Russia put a lot of Russian citizens in those two provinces before the war started.

But I think what Mr. Putin is attempting to do is claim that territory as Russian ground.


And if the Ukrainians continue their advances, he can then portray to his people that the Ukrainians attacking now mother Russia. That's not how the

world looks at those two o blocks of Luhansk and Donetsk. They are seen as Ukrainian territory. They are illegally swatted upon by Russia and their

forces, they have been since 2014.

So, I think what we are seeing is an attempt at a strategic maneuver by Mr. Putin that's going to be laughed off. And I think the Ukrainian forces are

going to continue to attempt to regain that territory, which they lost to these insurgents -- irredentist would be a better word, in 2014.

MACFARLANE: General, it's good to have your perspective. Unfortunately, we had to leave it there. Thank you very much, and, of course, we will be back

with you to discuss the weeks ahead.

HERTLING: Thank you.

MACFARLANE: Now, this year's United Nations General Assembly week is underway. Ukraine is at the top of the agenda. It's the first in-person

session in three years. About 150 world leaders are expected to take the podium this week.

Brazilian President Jair Bolsonaro was the first world leader to address the general assembly a short time ago, calling for an immediate cease-fire

in Ukraine while criticizing sanctions against Russia.

CNN's Shasta Darlington is in Sao Paulo in Brazil and joins us live now.

And, Shasta, I guess it's not surprising to hear Bolsonaro criticize sanctions and he's been unwilling to condemn Putin's actions since the

start of the war, and we know that he is also seeking reelection. How much of the speech is really about that?

SHASTA DARLINGTON, CNN CORRESPONDENT: Exactly, Christina, most of the speech was in fact more domestic politics. It was almost a campaign speech.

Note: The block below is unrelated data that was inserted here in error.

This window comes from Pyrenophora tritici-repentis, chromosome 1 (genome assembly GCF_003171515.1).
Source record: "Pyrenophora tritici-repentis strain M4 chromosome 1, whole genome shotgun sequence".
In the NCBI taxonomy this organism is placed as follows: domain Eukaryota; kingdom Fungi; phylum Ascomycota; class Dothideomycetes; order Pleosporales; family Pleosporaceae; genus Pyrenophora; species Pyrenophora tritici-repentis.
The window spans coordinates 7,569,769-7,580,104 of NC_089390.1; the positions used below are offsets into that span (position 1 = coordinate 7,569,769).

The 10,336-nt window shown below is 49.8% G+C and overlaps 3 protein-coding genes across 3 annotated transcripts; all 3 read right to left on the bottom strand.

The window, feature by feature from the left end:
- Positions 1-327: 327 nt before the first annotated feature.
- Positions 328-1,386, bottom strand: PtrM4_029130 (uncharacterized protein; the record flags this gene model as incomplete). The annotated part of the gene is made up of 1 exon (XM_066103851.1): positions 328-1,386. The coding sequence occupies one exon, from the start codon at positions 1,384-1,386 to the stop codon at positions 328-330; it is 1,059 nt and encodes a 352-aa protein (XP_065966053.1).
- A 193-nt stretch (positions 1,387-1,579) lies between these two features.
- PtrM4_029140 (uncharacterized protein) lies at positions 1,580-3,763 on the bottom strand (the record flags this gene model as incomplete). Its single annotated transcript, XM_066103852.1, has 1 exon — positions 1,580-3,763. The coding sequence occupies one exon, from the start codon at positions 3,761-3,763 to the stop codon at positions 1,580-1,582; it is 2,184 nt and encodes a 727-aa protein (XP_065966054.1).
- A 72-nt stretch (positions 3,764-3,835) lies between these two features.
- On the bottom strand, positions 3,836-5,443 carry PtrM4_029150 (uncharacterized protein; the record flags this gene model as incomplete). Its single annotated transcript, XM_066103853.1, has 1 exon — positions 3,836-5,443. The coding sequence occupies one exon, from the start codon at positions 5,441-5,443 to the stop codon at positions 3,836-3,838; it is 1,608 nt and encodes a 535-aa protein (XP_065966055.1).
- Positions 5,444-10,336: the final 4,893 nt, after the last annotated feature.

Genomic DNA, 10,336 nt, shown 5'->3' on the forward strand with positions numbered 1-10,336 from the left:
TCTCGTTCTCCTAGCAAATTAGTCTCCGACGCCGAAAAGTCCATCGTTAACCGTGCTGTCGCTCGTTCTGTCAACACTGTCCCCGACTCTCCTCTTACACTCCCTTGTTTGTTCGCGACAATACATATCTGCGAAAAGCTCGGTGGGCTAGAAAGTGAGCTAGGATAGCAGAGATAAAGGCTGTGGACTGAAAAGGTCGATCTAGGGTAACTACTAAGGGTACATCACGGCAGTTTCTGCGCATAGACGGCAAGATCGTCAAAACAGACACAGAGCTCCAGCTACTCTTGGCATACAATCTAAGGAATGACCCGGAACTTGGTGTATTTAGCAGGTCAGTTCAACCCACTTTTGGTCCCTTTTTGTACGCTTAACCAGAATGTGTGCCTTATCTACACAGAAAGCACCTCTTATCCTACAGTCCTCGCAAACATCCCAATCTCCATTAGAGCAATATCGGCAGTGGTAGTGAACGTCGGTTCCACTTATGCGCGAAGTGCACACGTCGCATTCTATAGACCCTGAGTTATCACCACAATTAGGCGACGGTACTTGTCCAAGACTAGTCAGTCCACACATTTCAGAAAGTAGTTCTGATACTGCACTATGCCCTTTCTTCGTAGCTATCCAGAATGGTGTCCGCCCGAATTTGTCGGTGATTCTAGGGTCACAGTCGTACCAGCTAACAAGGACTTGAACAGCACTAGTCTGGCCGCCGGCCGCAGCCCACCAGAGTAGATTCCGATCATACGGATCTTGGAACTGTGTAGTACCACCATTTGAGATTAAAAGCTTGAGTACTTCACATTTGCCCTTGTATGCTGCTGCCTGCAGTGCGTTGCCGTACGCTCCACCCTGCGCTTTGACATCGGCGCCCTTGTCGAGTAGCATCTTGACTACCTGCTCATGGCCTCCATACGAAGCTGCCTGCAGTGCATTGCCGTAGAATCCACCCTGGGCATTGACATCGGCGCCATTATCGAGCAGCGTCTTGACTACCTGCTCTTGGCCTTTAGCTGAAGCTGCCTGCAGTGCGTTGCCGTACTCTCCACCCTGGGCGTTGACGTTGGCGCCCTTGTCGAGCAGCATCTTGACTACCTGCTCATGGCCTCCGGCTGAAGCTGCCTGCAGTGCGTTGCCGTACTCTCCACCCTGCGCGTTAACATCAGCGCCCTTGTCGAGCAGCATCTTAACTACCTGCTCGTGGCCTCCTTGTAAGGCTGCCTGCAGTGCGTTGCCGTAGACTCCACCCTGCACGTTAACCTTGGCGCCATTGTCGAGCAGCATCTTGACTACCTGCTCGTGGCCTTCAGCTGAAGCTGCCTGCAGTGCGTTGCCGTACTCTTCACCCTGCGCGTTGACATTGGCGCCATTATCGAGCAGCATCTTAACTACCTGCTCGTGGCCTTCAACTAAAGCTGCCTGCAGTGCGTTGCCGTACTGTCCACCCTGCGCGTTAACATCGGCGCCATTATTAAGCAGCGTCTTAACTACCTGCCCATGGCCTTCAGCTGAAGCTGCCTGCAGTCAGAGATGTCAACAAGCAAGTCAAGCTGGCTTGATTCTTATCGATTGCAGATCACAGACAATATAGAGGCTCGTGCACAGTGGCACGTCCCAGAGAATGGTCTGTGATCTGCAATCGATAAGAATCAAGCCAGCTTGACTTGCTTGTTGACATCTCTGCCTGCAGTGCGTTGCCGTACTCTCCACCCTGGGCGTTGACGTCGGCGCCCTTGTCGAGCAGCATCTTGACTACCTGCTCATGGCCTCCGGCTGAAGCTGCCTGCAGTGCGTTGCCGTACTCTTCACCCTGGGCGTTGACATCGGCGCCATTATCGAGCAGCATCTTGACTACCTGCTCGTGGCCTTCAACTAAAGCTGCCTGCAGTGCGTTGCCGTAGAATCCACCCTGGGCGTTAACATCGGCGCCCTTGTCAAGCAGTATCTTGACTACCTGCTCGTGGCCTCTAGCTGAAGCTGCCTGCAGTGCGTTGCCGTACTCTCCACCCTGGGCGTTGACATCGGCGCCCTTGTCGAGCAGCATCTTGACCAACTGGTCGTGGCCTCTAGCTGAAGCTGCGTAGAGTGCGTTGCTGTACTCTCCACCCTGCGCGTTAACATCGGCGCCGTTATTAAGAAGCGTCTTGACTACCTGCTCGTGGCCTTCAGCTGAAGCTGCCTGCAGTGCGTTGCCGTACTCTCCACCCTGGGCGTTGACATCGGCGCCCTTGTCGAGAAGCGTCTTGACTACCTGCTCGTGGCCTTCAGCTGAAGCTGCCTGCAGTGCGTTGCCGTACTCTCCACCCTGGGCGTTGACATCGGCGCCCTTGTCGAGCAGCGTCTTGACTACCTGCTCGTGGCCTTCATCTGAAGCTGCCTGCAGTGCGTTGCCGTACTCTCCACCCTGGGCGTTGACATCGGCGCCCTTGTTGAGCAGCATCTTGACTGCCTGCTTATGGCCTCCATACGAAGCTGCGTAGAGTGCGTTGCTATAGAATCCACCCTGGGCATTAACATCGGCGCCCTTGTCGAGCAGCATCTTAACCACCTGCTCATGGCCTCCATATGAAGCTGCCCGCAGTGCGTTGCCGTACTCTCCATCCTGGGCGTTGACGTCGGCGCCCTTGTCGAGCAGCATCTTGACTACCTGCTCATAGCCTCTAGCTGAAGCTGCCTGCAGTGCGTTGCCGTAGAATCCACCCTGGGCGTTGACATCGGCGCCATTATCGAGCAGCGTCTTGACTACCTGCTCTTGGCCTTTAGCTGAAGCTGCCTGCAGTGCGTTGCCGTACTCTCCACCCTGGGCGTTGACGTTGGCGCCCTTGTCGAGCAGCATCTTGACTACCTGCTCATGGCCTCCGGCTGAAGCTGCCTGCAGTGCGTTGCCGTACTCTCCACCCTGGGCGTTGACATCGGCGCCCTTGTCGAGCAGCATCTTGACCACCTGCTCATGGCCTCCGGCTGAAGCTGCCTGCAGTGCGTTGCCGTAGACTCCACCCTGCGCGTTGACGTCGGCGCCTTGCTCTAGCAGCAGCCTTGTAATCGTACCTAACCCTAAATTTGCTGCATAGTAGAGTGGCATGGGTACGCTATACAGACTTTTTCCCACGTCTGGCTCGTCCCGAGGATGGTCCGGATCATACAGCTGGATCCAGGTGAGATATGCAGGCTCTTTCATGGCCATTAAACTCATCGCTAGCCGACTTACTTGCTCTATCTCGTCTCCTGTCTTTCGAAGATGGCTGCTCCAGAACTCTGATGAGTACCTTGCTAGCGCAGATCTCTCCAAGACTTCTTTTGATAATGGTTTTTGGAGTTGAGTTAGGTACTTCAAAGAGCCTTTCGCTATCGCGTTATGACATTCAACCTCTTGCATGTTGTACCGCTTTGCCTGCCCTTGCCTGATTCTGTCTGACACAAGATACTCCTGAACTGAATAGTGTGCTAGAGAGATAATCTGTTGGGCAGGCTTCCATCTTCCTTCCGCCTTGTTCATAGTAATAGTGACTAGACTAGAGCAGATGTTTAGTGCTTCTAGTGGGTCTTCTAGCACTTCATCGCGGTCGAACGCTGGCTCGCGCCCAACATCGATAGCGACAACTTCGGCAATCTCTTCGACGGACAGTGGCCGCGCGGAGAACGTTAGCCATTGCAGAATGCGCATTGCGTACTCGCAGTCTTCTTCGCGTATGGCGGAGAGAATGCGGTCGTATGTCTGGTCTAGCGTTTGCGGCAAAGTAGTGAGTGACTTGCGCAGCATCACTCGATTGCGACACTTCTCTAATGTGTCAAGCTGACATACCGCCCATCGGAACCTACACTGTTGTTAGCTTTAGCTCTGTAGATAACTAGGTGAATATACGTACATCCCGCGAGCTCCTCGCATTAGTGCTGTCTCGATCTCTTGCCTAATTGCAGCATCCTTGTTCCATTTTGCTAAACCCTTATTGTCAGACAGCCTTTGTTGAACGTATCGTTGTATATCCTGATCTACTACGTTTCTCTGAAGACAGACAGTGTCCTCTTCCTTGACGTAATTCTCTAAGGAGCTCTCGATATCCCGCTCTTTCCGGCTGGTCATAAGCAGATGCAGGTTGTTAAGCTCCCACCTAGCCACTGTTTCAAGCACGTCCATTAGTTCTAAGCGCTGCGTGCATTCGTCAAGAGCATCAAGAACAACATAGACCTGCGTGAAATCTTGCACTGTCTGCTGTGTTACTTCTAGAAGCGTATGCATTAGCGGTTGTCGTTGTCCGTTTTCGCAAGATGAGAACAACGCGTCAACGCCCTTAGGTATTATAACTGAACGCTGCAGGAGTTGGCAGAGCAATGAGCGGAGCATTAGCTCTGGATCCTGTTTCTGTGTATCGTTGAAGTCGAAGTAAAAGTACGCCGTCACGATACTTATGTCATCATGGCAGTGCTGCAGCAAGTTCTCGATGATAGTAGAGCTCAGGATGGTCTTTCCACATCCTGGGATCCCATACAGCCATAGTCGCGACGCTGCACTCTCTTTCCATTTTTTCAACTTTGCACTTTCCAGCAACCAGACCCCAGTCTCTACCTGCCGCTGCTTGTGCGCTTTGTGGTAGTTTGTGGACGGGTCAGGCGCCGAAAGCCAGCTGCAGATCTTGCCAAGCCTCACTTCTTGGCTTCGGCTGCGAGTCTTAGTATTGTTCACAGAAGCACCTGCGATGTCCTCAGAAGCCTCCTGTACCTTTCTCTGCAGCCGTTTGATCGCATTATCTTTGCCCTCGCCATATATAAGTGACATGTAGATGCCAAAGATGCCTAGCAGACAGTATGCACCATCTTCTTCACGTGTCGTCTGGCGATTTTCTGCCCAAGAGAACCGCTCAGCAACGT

But he did as you mentioned, call for peace talks, as the best way to end the conflict in Ukraine. He urged all parties to engage in dialogues and

said sanctions against Russia are not a viable way to end the violence.

But remember, Brazil relies heavily on fertilizers from Russia for its agro history, which is huge. So, he's been careful not to criticize Putin, and

was actually in Moscow on the eve of the conflict. This attitude is not surprising, and then he went on to vote most of his speech to all other

aspects of what is important in Brazil -- you know, domestic politics, promoting his achievements, he praised Brazil's COVID response, despite the

fact that there was a very high death toll here and he's come under a lot of criticism. He held a strengthening economy, with inflation and

unemployment now reined in, that's, of course, because they were quite high a couple of months ago.

He even addressed climate change, the Amazon, the environment and accused the media of being overly critical of his government. But the fact is, we

have seen soaring levels of deforestation that critics say have a lot to do with his attitude towards the Amazon and allowing economic development

there. He also touched on gender ideology, again talk more about the agro industry. This is important for his right-wing base, and, really, he used

it as an opportunity to criticize his rival, the left wing Luiz Inacio Lula da Silva, who is leading him in the polls ahead of elections, Christina.

MCFARLANE: All right. Shasta Darlington there -- thanks very much, Shasta.

All right, up next on TEH BRIEF, the Caribbean Island plunged into darkness by a killer hurricane. We'll show you the damage to hurricane Fiona has

done so far and show you where it is heading next.



MACFARLANE: Welcome back to THE BRIEF.

Let's take a look at the other key stories making international impact today.

Protesters are sweeping Iran after a young woman arrested by the morality police died in custody. A human rights group says at least five protesters

were killed in Iran's Kurdish region on Monday, when security forces opened fire. Police claimed a 22-year-old woman died of a heart attack, even

though families say that she was in good health.

A quarantine bus has crashed in southwest China, killing 27 people. The bus was traveling in a remote, mountainous region early Sunday, when it

overturned into a ravine. The incident is reigniting fierce criticism of the government's zero COVID policy.

American actress and U.S. special envoy Angelina Jolie has arrived in Pakistan to visit areas of the country ravaged by historic levels of

flooding. Jolie, who will work alongside the rescue committee, wants to draw attention to the country's unfolding humanitarian crisis. Almost three